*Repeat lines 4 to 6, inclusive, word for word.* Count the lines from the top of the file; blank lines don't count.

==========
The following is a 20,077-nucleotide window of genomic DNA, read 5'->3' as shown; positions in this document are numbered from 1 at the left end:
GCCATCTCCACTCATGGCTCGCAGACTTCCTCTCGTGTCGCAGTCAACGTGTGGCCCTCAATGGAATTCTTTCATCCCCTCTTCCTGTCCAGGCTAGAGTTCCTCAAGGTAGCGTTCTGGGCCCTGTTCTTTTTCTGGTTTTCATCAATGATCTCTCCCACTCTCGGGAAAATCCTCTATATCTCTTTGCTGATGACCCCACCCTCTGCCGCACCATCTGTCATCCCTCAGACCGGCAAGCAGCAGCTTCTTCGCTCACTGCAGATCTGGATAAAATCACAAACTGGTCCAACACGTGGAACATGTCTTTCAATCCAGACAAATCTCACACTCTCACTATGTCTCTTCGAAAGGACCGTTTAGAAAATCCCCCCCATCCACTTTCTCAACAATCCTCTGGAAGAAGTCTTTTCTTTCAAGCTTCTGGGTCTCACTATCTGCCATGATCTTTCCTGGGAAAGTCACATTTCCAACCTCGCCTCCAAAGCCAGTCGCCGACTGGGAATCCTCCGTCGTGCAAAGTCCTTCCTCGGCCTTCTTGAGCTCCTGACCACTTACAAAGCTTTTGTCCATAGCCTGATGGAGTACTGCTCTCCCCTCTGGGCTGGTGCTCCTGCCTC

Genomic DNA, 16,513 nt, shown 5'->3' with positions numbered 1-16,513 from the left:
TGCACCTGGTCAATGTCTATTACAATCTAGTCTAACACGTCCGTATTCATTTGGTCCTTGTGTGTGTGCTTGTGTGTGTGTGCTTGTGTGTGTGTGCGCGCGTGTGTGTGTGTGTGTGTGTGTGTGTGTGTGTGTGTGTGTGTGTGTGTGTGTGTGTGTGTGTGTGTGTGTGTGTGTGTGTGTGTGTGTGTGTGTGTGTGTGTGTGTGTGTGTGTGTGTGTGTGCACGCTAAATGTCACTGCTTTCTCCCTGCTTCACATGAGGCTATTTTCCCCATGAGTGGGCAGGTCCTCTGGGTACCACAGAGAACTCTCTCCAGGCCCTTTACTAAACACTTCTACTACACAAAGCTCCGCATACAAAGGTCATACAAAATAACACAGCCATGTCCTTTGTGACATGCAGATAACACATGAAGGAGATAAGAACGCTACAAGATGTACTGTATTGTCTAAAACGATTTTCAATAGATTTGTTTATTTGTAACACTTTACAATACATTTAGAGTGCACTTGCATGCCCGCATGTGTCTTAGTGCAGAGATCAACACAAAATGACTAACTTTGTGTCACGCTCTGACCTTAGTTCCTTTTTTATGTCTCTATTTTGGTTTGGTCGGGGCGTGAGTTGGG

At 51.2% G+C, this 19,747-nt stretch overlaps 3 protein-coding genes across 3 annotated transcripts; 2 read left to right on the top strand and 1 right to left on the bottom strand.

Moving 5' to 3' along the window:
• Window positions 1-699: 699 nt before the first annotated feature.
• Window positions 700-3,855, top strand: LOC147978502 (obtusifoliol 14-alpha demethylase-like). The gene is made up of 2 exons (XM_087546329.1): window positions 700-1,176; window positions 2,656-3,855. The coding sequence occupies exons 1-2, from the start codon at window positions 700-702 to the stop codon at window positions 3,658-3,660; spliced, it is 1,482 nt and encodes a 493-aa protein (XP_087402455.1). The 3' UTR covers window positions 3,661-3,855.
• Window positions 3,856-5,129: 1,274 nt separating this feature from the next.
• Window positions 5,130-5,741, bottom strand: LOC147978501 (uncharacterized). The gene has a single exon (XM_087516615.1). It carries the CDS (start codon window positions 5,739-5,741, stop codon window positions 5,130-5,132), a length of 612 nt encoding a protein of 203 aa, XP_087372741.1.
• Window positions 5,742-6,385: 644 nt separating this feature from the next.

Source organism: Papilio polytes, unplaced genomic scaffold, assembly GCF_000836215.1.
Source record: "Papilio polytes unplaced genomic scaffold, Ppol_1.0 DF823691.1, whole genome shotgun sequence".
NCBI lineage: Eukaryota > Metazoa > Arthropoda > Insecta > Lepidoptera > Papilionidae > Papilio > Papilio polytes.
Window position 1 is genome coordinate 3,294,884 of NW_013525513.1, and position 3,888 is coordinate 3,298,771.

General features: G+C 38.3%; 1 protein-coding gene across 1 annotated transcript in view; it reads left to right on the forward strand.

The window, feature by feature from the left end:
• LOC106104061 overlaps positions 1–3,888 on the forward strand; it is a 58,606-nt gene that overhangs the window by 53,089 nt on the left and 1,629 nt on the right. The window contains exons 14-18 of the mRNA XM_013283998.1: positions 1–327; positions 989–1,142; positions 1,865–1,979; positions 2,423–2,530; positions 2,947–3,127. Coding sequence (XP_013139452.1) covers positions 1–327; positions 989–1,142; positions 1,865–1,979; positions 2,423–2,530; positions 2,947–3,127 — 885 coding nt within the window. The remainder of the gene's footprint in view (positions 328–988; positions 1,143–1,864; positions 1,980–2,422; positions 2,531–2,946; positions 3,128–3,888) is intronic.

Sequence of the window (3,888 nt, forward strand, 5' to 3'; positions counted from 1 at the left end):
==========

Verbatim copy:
TGCACCTGGTCAATGTCTATTACAATCTAGTCTAACACGTCCGTATTCATTTGGTCCTTGTGTGTGTGCTTGTGTGTGTGTGCTTGTGTGTGTGTGCGCGCGTGTGTGTGTGTGTGTGTGTGTGTGTGTGTGTGTGTGTGTGTGTGTGTGTGTGTGTGTGTGTGTGTGTGTGTGTGTGTGTGTGTGTGTGTGTGTGTGTGTGTGTGTGTGTGTGTGTGTGTGTGCACGCTAAATGTCACTGCTTTCTCCCTGCTTCACATGAGGCTATTTTCCCCATGAGTGGGCAGGTCCTCTGGGTACCACAGAGAACTCTCTCCAGGCCCTTTACTAAACACTTCTACTACACAAAGCTCCGCATACAAAGGTCATACAAAATAACACAGCCATGTCCTTTGTGACATGCAGATAACACATGAAGGAGATAAGAACGCTACAAGATGTACTGTATTGTCTAAAACGATTTTCAATAGATTTGTTTATTTGTAACACTTTACAATACATTTAGAGTGCACTTGCATGCCCGCATGTGTCTTAGTGCAGAGATCAACACAAAATGACTAACTTTGTGTCACGCTCTGACCTTAGTTCCTTTTTTATGTCTCTATTTTGGTTTGGTCGGGGCGTGAGTTGGG

At 51.2% G+C, this 19,747-nt stretch overlaps 3 protein-coding genes across 3 annotated transcripts; 2 read left to right on the top strand and 1 right to left on the bottom strand.

Moving 5' to 3' along the window: